Now that my pickle fridge is almost empty (boo!) I have another flat of recycled plant and yogurt containers chilling out in there.  I plan to convert my boulevard to all native prairie plants this year, so I’m starting some of those seeds, too.  Here I have 5 each of Prairie Blazing Star, Butterflyweed, and Little Bluestem.  Chilling seeds like this is called stratification — it fools the seeds into thinking they were lying under snow all winter.

I also plan to pick up some more prairie plants at the plant sale in May, but starting a few of my own will reduce my bill a bit.  After they chill out in the fridge until the early part of April, I’ll move them out onto the deck to get them sprouting.  (I’ll most likely have to take them in every night for the first few weeks at least.)

Planting fever is upon me!


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Recipe: Grass-fed barbacoa

I have a Chipotle weakness. Adam made his own slightly healthier version of their barbacoa tonight.  Here’s his recipe:

Adam’s Barbacoa
1.5 lbs grass-fed beef short ribs
3 T. neutral oil for frying
3 c. stock (beef or chicken is fine)
1 c. canned tomatoes, with liquid
1 onion
4 cloves garlic, crushed
3 tsp. chili powder
3 tsp. cumin
1 tsp. oregano
salt & pepper to taste

Preheat oven to 400 degrees (F). Season the short ribs with salt & pepper on both sides.  Heat oil in Dutch oven over med-hi heat. Sear meat on both sides, remove meat from pan. Add onion to pan. When the onions start to soften, add the garlic and spices.  Stir for a minute or two, then add stock and tomatoes and bring to a simmer.  Taste, then add salt & pepper and more spices accordingly.  Add the meat back in, then place the cover on the Dutch oven and bake at 400 degrees for 90 minutes, checking after 60-70 minutes to make sure it’s not too dry.  (You  could add a bit more stock if it seems dry.)  Pull meat apart with a fork.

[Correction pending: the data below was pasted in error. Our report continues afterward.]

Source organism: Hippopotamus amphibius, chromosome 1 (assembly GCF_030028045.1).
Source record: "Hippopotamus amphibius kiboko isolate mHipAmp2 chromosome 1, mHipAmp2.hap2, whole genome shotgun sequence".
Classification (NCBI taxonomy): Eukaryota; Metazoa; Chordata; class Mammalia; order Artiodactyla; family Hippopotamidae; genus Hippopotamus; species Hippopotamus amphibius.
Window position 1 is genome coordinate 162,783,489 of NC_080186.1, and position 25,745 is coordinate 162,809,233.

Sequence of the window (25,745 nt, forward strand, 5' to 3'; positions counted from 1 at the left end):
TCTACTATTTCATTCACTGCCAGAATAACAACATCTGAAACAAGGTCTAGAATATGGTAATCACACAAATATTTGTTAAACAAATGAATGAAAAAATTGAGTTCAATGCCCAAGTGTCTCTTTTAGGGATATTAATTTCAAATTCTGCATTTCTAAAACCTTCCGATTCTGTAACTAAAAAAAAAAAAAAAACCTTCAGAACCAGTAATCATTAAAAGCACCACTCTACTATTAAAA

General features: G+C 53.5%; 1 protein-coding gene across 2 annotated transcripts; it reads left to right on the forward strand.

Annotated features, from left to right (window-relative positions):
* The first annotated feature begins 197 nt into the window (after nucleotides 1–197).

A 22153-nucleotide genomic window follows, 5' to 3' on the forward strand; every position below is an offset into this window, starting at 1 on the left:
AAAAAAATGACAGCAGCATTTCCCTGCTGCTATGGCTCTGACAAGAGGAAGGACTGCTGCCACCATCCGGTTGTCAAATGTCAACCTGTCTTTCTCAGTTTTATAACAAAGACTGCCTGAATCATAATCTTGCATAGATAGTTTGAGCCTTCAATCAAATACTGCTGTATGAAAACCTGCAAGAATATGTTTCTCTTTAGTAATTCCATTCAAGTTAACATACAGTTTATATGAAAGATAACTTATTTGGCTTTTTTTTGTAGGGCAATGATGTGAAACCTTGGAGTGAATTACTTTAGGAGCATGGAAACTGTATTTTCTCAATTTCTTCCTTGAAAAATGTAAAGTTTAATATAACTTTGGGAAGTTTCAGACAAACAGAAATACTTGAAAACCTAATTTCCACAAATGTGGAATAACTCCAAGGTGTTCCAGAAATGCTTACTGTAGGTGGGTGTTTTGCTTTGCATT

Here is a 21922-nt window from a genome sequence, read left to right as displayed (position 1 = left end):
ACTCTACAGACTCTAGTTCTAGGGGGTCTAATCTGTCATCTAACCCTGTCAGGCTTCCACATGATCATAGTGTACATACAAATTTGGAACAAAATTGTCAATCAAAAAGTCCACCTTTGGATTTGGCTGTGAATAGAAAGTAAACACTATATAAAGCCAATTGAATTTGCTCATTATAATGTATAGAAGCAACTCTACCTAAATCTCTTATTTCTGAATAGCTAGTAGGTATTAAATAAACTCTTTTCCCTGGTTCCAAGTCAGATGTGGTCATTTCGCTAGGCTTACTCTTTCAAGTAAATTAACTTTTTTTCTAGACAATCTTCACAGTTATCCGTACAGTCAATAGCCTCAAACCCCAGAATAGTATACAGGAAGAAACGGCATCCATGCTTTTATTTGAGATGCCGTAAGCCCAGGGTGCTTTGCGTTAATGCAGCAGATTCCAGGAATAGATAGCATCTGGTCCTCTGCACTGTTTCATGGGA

We ate this on sprouted-grain corn tortillas with grated cheese, simple guacamole, and lacto-fermented banana peppers. And home-brewed beer!  So good, the kids asked for 2nds and 3rds (not of beer, silly).


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Rendering duck fat

I always make a point of looking in the frozen meat section at Seward Co-op because it usually has a nice traditional foods-minded surprise or two.  I’ve found various different kinds of liver, chicken feet, homemade fish and chicken stock, and lard there.  Today: two packages of duck fat!  I took the smaller of the two, not knowing what to expect.

A little research revealed that duck fat, like lard, must be rendered.  It did take a couple hours, mostly unattended.  Also, it didn’t have nearly the strong smell that the pork lard had. The kitchen just smelled vaguely chickeny.

I used this method:

1. Place cut-up pieces of duck fat in water.  About 2 c. water for 1 pound of duck fat. I probably could have gotten by with slightly less water.